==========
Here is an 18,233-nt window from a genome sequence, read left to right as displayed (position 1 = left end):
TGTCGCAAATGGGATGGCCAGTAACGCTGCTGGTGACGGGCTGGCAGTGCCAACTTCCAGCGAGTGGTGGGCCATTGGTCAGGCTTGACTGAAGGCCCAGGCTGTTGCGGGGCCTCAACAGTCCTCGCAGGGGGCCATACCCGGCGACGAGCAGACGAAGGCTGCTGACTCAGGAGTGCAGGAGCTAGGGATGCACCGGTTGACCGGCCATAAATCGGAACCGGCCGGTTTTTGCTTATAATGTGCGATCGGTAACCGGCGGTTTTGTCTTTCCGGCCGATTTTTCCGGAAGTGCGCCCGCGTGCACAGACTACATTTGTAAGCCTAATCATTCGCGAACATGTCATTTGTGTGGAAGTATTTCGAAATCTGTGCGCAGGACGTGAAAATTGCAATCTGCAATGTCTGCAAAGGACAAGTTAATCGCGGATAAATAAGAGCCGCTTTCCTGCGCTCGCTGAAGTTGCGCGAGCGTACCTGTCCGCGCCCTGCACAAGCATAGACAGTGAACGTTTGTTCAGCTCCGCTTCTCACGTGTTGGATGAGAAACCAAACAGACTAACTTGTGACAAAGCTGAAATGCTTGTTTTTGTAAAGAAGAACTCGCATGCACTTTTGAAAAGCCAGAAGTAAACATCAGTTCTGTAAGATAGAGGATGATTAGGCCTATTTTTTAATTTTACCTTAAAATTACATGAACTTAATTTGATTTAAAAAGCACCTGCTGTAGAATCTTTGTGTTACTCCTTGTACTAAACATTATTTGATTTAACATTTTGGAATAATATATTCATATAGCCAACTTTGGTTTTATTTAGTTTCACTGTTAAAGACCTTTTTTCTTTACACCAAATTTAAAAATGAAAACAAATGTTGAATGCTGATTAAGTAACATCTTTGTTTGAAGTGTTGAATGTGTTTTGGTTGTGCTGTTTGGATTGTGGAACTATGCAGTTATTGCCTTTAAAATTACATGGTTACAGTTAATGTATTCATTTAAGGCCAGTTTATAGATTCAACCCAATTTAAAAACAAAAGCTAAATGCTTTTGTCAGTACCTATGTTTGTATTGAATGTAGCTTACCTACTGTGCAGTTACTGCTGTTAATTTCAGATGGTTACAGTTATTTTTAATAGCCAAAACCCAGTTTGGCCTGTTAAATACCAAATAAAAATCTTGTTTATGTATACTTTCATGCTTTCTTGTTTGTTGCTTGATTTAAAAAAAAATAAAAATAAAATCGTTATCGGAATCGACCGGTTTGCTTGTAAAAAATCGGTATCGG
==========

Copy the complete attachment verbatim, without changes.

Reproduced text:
Here is an 18,233-nt window from a genome sequence, read left to right as displayed (position 1 = left end):
TGTCGCAAATGGGATGGCCAGTAACGCTGCTGGTGACGGGCTGGCAGTGCCAACTTCCAGCGAGTGGTGGGCCATTGGTCAGGCTTGACTGAAGGCCCAGGCTGTTGCGGGGCCTCAACAGTCCTCGCAGGGGGCCATACCCGGCGACGAGCAGACGAAGGCTGCTGACTCAGGAGTGCAGGAGCTAGGGATGCACCGGTTGACCGGCCATAAATCGGAACCGGCCGGTTTTTGCTTATAATGTGCGATCGGTAACCGGCGGTTTTGTCTTTCCGGCCGATTTTTCCGGAAGTGCGCCCGCGTGCACAGACTACATTTGTAAGCCTAATCATTCGCGAACATGTCATTTGTGTGGAAGTATTTCGAAATCTGTGCGCAGGACGTGAAAATTGCAATCTGCAATGTCTGCAAAGGACAAGTTAATCGCGGATAAATAAGAGCCGCTTTCCTGCGCTCGCTGAAGTTGCGCGAGCGTACCTGTCCGCGCCCTGCACAAGCATAGACAGTGAACGTTTGTTCAGCTCCGCTTCTCACGTGTTGGATGAGAAACCAAACAGACTAACTTGTGACAAAGCTGAAATGCTTGTTTTTGTAAAGAAGAACTCGCATGCACTTTTGAAAAGCCAGAAGTAAACATCAGTTCTGTAAGATAGAGGATGATTAGGCCTATTTTTTAATTTTACCTTAAAATTACATGAACTTAATTTGATTTAAAAAGCACCTGCTGTAGAATCTTTGTGTTACTCCTTGTACTAAACATTATTTGATTTAACATTTTGGAATAATATATTCATATAGCCAACTTTGGTTTTATTTAGTTTCACTGTTAAAGACCTTTTTTCTTTACACCAAATTTAAAAATGAAAACAAATGTTGAATGCTGATTAAGTAACATCTTTGTTTGAAGTGTTGAATGTGTTTTGGTTGTGCTGTTTGGATTGTGGAACTATGCAGTTATTGCCTTTAAAATTACATGGTTACAGTTAATGTATTCATTTAAGGCCAGTTTATAGATTCAACCCAATTTAAAAACAAAAGCTAAATGCTTTTGTCAGTACCTATGTTTGTATTGAATGTAGCTTACCTACTGTGCAGTTACTGCTGTTAATTTCAGATGGTTACAGTTATTTTTAATAGCCAAAACCCAGTTTGGCCTGTTAAATACCAAATAAAAATCTTGTTTATGTATACTTTCATGCTTTCTTGTTTGTTGCTTGATTTAAAAAAAAATAAAAATAAAATCGTTATCGGAATCGACCGGTTTGCTTGTAAAAAATCGGTATCGG